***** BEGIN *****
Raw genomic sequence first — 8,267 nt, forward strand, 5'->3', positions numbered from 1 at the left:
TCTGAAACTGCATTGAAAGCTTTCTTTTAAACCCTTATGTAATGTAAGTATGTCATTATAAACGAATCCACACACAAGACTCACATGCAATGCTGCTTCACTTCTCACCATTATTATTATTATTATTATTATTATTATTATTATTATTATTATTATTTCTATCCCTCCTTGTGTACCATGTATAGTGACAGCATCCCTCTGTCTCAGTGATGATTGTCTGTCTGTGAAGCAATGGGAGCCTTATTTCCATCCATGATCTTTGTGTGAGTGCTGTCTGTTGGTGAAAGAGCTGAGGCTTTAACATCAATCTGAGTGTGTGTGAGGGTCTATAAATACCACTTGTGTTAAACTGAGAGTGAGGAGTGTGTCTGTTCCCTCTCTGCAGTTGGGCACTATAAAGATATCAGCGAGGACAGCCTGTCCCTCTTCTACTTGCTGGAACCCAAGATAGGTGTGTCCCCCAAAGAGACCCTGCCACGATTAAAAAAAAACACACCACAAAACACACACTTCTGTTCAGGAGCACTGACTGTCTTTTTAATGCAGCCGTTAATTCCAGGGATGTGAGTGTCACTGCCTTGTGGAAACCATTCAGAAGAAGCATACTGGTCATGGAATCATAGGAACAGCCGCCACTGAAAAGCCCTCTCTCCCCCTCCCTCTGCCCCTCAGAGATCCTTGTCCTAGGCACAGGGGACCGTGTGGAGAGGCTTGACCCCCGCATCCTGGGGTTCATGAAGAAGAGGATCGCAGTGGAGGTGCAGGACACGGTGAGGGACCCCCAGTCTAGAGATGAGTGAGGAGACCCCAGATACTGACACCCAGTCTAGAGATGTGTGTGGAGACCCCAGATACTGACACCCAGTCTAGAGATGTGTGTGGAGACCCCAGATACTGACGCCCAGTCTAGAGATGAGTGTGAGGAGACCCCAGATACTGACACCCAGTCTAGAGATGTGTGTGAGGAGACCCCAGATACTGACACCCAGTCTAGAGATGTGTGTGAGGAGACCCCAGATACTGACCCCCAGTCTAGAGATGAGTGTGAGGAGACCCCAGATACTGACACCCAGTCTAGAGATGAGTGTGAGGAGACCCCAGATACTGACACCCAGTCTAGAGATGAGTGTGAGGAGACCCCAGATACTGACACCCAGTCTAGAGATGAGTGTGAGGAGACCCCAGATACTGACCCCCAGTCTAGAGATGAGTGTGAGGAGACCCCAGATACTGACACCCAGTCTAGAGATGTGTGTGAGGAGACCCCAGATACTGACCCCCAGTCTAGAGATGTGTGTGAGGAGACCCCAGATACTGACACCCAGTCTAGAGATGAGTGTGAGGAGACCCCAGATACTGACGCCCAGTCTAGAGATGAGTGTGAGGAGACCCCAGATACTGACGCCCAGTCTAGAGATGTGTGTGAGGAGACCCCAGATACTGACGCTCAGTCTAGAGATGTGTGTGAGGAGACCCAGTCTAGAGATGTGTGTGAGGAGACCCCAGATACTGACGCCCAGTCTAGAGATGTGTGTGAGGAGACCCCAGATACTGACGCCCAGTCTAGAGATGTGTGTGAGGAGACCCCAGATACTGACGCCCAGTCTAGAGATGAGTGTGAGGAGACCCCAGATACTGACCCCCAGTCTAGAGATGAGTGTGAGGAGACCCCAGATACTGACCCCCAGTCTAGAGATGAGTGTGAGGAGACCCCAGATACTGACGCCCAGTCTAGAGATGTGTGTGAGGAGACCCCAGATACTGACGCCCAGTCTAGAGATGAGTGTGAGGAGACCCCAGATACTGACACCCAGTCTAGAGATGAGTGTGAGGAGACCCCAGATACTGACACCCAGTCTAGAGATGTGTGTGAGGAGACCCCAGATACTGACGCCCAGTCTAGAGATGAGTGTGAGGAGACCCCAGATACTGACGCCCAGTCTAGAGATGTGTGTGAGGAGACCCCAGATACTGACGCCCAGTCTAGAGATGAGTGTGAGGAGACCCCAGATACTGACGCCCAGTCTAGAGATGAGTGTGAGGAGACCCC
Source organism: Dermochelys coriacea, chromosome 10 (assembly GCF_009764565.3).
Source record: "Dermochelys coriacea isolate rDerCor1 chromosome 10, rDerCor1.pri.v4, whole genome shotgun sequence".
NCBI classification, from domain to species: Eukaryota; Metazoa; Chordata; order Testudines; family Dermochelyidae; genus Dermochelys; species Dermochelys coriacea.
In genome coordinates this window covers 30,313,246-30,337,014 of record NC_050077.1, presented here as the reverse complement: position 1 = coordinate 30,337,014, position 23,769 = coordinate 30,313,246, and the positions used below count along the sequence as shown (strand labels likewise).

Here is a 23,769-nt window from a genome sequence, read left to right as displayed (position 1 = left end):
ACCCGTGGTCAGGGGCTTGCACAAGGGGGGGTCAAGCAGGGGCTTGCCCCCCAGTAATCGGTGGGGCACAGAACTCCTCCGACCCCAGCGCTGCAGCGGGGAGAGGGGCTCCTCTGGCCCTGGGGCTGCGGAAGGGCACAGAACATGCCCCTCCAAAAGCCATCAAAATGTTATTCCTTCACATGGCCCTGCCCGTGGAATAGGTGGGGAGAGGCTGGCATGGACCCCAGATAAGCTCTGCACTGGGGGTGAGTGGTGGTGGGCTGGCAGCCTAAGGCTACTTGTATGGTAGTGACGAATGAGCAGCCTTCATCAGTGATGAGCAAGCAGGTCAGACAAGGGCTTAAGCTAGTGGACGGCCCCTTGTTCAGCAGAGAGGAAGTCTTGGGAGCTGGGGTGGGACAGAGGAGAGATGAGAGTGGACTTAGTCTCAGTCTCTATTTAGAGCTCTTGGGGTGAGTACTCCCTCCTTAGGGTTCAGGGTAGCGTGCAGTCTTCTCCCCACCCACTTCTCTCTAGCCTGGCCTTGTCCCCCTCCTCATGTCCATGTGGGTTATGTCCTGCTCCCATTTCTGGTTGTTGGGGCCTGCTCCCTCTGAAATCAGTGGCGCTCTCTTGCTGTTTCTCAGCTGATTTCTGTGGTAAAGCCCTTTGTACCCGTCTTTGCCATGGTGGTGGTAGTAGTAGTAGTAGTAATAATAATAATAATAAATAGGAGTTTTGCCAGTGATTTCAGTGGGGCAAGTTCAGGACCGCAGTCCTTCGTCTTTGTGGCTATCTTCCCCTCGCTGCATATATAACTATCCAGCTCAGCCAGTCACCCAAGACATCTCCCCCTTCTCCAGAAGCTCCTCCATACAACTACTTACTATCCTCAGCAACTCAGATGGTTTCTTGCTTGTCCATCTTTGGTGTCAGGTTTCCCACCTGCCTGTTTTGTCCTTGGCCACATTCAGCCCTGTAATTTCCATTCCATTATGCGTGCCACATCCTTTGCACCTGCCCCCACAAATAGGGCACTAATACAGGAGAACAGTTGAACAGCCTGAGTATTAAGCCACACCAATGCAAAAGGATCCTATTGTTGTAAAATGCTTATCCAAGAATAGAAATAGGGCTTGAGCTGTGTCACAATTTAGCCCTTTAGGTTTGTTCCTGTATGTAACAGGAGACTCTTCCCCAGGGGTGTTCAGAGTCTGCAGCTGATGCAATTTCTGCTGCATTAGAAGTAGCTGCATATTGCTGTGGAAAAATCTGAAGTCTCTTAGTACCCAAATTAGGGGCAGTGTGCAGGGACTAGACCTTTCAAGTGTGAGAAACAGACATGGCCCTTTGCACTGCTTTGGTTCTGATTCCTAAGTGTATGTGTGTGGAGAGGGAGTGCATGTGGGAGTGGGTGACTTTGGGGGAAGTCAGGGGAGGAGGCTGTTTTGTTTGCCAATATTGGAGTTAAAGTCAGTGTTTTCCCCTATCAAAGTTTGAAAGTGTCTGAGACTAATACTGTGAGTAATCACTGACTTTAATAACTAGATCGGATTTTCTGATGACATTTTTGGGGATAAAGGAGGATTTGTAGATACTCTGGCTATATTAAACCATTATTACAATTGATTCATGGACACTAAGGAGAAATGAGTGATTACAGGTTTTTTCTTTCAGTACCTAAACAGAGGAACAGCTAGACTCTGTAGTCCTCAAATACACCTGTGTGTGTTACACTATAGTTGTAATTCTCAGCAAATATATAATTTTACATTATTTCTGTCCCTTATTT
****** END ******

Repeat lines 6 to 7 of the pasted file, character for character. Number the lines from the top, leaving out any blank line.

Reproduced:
In genome coordinates this window covers 30,313,246-30,337,014 of record NC_050077.1, presented here as the reverse complement: position 1 = coordinate 30,337,014, position 23,769 = coordinate 30,313,246, and the positions used below count along the sequence as shown (strand labels likewise).

Here is a 23,769-nt window from a genome sequence, read left to right as displayed (position 1 = left end):